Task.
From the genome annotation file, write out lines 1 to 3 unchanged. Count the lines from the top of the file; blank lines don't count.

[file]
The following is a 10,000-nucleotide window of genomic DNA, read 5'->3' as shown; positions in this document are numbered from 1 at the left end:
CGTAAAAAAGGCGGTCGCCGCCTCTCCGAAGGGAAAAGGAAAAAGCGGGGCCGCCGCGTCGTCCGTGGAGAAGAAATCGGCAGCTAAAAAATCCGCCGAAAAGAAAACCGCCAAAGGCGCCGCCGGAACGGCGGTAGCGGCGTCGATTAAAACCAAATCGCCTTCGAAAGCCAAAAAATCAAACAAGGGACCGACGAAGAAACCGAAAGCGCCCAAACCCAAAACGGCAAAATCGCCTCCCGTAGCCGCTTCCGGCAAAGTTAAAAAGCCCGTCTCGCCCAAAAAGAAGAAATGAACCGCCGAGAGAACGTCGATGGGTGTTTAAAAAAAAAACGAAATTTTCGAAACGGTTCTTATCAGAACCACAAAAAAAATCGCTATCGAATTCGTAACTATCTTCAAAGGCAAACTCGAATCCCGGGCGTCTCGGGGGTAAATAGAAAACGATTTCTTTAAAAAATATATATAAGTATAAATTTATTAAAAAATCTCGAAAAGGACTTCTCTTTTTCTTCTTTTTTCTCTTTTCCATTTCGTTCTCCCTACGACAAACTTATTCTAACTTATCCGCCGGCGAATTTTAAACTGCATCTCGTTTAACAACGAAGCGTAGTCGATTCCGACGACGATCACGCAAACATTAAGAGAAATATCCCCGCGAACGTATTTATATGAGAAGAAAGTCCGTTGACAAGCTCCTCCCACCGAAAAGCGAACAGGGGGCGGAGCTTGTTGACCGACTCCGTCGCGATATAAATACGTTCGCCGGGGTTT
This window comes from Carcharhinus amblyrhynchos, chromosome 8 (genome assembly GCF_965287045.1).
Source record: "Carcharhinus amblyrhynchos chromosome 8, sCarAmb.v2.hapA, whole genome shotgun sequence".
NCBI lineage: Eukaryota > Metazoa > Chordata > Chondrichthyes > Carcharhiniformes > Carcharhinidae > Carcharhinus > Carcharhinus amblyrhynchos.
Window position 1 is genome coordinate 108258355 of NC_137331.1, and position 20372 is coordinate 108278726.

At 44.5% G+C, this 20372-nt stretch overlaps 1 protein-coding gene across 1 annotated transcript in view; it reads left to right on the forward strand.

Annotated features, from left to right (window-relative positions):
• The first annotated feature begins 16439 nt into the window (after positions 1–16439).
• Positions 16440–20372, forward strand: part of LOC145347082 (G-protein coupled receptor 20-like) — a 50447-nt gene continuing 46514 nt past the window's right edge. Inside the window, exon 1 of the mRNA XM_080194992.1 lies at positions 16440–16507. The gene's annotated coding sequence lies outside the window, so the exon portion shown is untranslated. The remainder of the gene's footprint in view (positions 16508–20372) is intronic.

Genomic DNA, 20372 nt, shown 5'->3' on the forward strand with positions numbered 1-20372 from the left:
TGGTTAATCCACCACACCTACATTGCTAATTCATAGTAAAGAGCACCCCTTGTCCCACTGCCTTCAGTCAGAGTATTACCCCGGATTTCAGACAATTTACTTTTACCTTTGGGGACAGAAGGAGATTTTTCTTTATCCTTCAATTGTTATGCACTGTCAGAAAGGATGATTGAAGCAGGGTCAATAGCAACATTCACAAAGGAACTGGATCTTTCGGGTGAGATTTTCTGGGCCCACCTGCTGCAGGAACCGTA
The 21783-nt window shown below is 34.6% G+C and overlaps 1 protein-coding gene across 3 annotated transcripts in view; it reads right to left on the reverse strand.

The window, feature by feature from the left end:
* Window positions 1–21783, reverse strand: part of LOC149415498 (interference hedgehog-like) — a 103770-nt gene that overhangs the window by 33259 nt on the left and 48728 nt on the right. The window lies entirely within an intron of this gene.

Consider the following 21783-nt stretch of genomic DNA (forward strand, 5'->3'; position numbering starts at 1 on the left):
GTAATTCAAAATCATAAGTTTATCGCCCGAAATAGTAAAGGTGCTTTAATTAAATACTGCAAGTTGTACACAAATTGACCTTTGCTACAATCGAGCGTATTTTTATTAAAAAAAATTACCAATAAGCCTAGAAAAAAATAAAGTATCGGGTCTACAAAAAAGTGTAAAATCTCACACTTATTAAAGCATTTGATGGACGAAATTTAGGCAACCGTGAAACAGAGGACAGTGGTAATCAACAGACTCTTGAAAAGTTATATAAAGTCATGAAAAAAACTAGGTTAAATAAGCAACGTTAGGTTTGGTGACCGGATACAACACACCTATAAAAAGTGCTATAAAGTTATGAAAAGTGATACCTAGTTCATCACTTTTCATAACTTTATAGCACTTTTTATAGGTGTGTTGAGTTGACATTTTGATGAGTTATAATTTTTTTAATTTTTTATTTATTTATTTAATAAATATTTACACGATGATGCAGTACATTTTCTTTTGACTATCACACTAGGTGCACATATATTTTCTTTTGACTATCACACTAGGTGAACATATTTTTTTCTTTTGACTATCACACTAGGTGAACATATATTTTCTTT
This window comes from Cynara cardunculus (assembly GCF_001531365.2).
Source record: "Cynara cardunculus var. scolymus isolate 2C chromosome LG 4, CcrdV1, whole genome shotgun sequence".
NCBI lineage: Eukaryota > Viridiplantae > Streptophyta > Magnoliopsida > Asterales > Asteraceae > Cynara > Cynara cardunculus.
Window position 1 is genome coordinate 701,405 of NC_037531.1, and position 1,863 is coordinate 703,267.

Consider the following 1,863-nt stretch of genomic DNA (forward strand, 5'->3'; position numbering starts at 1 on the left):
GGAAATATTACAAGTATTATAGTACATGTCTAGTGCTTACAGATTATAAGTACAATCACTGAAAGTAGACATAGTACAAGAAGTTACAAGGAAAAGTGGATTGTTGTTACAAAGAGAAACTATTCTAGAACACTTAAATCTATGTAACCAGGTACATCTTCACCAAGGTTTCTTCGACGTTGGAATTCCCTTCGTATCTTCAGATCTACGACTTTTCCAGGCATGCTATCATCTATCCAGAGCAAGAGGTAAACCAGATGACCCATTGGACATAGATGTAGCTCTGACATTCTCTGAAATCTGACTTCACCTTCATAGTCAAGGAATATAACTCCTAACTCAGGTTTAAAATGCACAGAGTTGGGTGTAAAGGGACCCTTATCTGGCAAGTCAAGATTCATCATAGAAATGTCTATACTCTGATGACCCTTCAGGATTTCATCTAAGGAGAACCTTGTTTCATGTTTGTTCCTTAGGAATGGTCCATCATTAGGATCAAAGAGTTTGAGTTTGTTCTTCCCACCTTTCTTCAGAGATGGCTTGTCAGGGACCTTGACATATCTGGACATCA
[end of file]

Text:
The following is a 10,000-nucleotide window of genomic DNA, read 5'->3' as shown; positions in this document are numbered from 1 at the left end:
CGTAAAAAAGGCGGTCGCCGCCTCTCCGAAGGGAAAAGGAAAAAGCGGGGCCGCCGCGTCGTCCGTGGAGAAGAAATCGGCAGCTAAAAAATCCGCCGAAAAGAAAACCGCCAAAGGCGCCGCCGGAACGGCGGTAGCGGCGTCGATTAAAACCAAATCGCCTTCGAAAGCCAAAAAATCAAACAAGGGACCGACGAAGAAACCGAAAGCGCCCAAACCCAAAACGGCAAAATCGCCTCCCGTAGCCGCTTCCGGCAAAGTTAAAAAGCCCGTCTCGCCCAAAAAGAAGAAATGAACCGCCGAGAGAACGTCGATGGGTGTTTAAAAAAAAAACGAAATTTTCGAAACGGTTCTTATCAGAACCACAAAAAAAATCGCTATCGAATTCGTAACTATCTTCAAAGGCAAACTCGAATCCCGGGCGTCTCGGGGGTAAATAGAAAACGATTTCTTTAAAAAATATATATAAGTATAAATTTATTAAAAAATCTCGAAAAGGACTTCTCTTTTTCTTCTTTTTTCTCTTTTCCATTTCGTTCTCCCTACGACAAACTTATTCTAACTTATCCGCCGGCGAATTTTAAACTGCATCTCGTTTAACAACGAAGCGTAGTCGATTCCGACGACGATCACGCAAACATTAAGAGAAATATCCCCGCGAACGTATTTATATGAGAAGAAAGTCCGTTGACAAGCTCCTCCCACCGAAAAGCGAACAGGGGGCGGAGCTTGTTGACCGACTCCGTCGCGATATAAATACGTTCGCCGGGGTTT
This window comes from Carcharhinus amblyrhynchos, chromosome 8 (genome assembly GCF_965287045.1).